Many of our customers don’t realise that we have a laboratory on site where we carry out precious metal analysis and smelting. Chris Walne is our Laboratory Manager, and describes a little more about what the lab does within Goldsmiths' Hall.
How long have you been working at the Assay Office? I have been a chemist in the Assay Office laboratory for 26 years.
What did you do before LAO? I spent five years as a chemist in the laboratories of Inspectorate International at Witham in Essex, where I was primarily in charge of the analysis of precious metals in base metal concentrate mineral ores.
Describe a typical working day. As we have little idea of what samples may turn up on any given day, my normal working day can be pretty varied, involving anything from answering customers’ technical questions to working out methods of analysing samples using the many different techniques which we employ in the laboratory.
As I also sit on the ISO technical committee for European test methods, I try to keep up with what’s going on in other fields of analysis so that our lab can progress accordingly on technical matters.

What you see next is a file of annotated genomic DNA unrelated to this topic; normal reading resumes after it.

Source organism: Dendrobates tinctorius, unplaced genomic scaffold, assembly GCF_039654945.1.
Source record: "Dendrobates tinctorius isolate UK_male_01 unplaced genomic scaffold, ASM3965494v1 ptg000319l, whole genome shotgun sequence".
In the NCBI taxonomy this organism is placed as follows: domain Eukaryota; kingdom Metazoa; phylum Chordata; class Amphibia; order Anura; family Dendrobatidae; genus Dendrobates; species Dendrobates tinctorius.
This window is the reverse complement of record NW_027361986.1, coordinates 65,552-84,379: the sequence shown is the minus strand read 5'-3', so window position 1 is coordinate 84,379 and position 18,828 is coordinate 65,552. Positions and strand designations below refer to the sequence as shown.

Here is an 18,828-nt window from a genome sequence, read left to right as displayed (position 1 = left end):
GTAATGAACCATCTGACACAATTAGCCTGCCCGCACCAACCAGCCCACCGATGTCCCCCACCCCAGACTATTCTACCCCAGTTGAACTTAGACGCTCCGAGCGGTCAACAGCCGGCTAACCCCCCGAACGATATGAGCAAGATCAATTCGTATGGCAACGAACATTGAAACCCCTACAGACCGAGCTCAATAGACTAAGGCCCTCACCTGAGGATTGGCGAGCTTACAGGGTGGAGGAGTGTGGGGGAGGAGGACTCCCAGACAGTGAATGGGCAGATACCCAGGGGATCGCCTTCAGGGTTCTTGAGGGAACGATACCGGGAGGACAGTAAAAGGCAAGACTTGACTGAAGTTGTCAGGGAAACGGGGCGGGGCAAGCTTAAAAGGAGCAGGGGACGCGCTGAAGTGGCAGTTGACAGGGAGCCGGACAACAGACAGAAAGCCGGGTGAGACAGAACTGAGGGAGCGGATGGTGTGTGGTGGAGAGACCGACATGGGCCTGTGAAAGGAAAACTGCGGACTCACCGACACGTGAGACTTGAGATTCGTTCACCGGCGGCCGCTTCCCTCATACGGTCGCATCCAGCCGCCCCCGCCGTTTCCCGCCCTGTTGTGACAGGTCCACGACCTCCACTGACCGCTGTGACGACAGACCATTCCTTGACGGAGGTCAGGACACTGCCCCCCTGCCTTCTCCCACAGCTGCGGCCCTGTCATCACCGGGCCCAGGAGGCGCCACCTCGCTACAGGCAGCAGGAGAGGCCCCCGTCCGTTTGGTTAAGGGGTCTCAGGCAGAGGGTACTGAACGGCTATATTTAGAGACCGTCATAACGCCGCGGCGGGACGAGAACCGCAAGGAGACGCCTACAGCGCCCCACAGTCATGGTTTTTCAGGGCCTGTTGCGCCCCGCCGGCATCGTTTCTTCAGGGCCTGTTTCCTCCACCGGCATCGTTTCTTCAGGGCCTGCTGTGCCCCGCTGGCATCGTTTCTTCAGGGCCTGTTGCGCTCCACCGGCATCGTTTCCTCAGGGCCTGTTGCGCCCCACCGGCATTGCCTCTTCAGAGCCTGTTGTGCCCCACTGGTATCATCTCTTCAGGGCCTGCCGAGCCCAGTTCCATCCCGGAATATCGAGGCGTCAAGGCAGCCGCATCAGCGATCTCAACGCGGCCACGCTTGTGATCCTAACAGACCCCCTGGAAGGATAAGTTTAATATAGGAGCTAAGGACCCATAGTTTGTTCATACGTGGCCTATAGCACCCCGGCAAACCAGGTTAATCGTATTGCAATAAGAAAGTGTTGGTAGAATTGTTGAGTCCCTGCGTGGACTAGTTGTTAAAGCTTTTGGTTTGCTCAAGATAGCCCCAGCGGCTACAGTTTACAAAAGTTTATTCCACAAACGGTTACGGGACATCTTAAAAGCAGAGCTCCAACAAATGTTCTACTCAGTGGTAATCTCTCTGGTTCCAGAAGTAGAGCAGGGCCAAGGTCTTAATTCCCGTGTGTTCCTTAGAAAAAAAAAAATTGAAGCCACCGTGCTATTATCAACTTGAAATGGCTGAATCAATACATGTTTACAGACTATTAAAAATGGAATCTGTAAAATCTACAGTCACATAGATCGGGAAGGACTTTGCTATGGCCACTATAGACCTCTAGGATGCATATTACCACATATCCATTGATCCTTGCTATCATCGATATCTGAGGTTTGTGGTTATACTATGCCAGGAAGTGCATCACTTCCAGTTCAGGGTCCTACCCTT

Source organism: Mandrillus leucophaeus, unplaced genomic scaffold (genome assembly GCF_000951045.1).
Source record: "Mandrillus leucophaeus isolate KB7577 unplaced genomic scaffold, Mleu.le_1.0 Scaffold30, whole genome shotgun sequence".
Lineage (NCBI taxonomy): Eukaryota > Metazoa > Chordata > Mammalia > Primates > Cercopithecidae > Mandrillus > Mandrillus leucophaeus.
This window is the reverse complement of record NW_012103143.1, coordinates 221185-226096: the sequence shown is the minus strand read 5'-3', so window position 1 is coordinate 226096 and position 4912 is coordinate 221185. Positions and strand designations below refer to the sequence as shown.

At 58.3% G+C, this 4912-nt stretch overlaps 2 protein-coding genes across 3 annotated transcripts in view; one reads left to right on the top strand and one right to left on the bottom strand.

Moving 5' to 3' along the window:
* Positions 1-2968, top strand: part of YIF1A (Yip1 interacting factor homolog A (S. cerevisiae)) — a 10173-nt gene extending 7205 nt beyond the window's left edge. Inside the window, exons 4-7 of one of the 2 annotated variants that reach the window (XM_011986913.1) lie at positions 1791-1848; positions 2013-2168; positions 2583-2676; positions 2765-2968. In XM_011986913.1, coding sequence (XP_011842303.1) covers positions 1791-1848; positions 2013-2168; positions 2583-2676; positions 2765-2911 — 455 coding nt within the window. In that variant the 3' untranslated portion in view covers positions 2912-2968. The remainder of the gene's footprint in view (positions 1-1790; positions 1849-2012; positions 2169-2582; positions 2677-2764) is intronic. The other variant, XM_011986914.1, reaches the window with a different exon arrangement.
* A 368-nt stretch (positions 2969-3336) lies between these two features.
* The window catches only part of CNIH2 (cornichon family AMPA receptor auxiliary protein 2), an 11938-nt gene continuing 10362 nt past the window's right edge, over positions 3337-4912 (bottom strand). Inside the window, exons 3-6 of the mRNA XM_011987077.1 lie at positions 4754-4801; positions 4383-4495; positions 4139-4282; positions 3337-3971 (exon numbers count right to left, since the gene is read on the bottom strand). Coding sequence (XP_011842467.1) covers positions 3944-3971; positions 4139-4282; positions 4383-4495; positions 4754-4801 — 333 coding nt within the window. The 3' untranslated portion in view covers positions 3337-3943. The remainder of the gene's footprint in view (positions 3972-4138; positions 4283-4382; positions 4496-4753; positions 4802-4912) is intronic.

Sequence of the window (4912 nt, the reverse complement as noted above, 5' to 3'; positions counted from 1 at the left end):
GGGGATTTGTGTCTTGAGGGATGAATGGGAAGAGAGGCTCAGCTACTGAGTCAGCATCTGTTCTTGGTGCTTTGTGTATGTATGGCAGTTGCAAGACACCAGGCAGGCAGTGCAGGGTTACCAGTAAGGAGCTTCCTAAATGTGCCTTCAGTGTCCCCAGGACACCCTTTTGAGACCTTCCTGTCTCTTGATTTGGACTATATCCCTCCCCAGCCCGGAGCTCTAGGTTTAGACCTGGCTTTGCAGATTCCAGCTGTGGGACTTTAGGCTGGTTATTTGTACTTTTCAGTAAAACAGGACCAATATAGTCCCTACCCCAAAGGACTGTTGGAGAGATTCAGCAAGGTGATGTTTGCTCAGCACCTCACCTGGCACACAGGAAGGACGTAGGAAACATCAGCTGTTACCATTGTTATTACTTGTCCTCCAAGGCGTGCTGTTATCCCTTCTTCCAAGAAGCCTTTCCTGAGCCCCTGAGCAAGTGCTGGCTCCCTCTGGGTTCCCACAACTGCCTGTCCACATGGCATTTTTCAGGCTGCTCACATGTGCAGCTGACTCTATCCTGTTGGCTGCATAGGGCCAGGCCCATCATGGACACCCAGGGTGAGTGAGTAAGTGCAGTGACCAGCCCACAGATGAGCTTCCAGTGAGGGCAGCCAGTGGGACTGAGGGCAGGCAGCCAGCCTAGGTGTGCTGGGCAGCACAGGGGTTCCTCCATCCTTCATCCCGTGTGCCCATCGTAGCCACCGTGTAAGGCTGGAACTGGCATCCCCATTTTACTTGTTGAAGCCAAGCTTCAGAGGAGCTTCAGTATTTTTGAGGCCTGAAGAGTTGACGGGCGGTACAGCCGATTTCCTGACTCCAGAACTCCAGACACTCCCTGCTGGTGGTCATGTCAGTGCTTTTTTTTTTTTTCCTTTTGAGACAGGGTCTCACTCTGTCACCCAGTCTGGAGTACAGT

What’s your favourite part of the working day? The first two hours in the morning are the best time of day for me as I get to organise the day’s work in relative calm before the phone starts going mad.
What’s the best thing about working at the LAO? The best thing about working in the LAO labs for me is the diverse types of things we get asked to test – from newly minted coinage to ancient artefacts.
Tell us something that most people won’t know about the Laboratory Our lab is the only test facility in the world responsible for the testing of the coins minted by the Royal Mint each year.
Also, I analyse all the antique silver items submitted to the Antique Plate Committee for authenticity by the various experts.
What has been your most memorable moment here? Becoming a Freeman of the Goldsmiths’ Company and the City of London was pretty memorable for me as it is quite an unusual and proud moment, and something that you would not achieve at most companies.
If you weren’t doing this job, what job would you be doing? If I wasn’t doing this job, there are plenty of other things I could be doing such as marine biologist (my initial thought when I was younger), wine connoisseur (I have qualifications with the WSET), or something to do with horse racing, not necessarily in that order!
So did you want to be a Jockey? Unfortunately, my days as a jockey never actually started after I hit 6 feet 5!